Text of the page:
It’s my last morning… I have spicy coffee, pear yogurt, an egg, and French bread. We have a tightly scheduled day. I try to stay relaxed because I’m convinced of the exhaustion that lies ahead today. I know that completion will come down to the wire.
At the shoemakers’, it takes twenty minutes to describe that a stone is not in the center of the cuff where it needs to be. There are five people in on this matter and I am drawing diagrams, losing patience … it is one of several moments where I wonder what I was thinking.
At 7 PM, Fifty Cent will meet us at Mme. Gueye’s, where I am already packed, and we will once again travel the road to Dakar, where I will sleep for a few hours before a 4 AM wake-up call for the airport. The road is dark this time and I wish I could see all of the eye candy one last time.
Fifty tells me he “like Mercedes” … he’s mastered this line. We really can’t communicate and I’m exhausted. We eat apples and we ride in the dark. I think about the heart and flavor of these gracious people and reflect on the week. It’s a land I’m drawn to, fascinated with … at every turn there is a photo op, boys of all ages and sizes playing soccer on a dirt road, so much skill in their shoeless feet it’s astounding … a goat, a mango tree, and a clothesline filled with color and sparkle frame a perfectly balanced image. Hundreds of bales of hay are piled high on a truck in a zig-zag pattern, as only these people can do … there is flair even in the mundane.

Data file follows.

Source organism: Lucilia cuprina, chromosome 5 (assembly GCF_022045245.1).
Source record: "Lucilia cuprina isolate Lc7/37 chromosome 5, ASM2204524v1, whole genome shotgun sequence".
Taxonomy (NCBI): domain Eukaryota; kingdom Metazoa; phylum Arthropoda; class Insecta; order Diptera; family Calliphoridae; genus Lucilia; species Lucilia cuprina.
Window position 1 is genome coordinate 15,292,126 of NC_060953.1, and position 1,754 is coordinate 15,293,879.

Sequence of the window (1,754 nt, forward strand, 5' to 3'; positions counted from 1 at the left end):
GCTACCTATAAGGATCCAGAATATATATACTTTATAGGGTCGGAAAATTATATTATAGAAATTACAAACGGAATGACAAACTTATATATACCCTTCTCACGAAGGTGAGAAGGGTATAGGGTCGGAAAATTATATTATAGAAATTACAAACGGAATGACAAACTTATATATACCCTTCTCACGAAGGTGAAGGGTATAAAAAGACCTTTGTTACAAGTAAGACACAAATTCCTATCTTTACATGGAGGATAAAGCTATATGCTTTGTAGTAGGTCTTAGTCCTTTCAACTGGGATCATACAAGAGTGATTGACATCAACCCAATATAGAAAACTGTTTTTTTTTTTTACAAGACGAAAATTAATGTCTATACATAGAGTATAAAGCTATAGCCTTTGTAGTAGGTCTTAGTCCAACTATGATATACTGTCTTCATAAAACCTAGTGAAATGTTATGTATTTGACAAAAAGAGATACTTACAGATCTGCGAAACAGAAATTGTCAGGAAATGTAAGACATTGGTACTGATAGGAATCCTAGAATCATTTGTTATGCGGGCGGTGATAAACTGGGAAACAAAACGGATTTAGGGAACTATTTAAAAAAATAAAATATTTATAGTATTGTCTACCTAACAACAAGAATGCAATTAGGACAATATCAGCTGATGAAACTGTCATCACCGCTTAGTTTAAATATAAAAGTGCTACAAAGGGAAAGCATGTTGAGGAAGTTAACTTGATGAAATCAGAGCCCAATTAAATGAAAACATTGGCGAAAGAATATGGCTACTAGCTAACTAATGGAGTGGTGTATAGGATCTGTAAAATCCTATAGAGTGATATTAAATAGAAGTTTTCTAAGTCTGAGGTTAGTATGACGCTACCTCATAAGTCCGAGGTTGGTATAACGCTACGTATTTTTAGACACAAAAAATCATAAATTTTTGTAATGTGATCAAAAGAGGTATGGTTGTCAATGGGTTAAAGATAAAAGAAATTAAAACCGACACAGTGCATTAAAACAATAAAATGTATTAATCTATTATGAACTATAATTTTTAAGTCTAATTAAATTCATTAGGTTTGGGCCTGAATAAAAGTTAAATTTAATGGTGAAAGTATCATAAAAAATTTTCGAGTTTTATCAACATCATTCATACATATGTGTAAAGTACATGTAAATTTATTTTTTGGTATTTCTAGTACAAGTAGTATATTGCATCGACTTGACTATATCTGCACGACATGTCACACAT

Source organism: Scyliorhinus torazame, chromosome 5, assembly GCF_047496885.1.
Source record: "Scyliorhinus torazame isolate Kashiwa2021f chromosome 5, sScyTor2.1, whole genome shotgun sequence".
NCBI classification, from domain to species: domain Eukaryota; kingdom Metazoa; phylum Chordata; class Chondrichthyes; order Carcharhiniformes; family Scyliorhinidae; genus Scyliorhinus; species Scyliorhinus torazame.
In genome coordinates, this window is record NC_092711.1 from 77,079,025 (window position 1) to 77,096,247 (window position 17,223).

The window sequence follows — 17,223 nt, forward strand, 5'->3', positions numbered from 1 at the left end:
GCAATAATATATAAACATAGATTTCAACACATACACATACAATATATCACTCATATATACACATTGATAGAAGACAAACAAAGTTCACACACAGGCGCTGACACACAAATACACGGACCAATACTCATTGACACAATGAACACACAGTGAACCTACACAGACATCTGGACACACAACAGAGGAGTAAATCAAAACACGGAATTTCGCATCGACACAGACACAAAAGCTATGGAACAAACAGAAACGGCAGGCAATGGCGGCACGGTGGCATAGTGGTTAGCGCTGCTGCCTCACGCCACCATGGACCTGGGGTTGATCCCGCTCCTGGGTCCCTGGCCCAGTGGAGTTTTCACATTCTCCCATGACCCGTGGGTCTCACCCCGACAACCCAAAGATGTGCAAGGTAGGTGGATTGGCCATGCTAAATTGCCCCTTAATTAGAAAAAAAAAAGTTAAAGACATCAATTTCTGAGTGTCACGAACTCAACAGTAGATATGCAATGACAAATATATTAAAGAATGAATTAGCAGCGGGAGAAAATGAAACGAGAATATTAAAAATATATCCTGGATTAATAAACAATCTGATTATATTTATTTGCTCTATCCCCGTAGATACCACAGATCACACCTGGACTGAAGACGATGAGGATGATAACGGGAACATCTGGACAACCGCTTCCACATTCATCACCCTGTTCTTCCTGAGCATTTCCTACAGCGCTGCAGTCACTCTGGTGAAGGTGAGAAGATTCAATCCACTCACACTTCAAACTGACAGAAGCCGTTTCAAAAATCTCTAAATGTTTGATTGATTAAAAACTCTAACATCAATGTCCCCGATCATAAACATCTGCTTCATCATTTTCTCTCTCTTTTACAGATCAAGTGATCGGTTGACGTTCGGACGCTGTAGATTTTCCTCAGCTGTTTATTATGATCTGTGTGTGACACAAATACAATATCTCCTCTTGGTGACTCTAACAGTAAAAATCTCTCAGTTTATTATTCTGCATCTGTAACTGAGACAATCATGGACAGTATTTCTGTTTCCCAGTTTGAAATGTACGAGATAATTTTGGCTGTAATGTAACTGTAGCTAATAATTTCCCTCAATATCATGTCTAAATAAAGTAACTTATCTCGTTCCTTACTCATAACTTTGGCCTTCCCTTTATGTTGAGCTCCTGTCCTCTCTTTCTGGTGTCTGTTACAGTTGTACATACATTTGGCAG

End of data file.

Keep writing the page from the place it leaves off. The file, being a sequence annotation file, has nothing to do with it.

Cousin Nina writes and points out that I’m doing business in Africa. We’ve reached Dakar and I will board a flight back to the US in a few hours with all of my samples. I exhale for now and think … I’m doing business in Africa.
For the complete Road to Dakar series, click here.
A beaded lariat from the new line inspired by travels in Senegal
Cuffs with crochet work and beading
A choker with tribal patterns in leather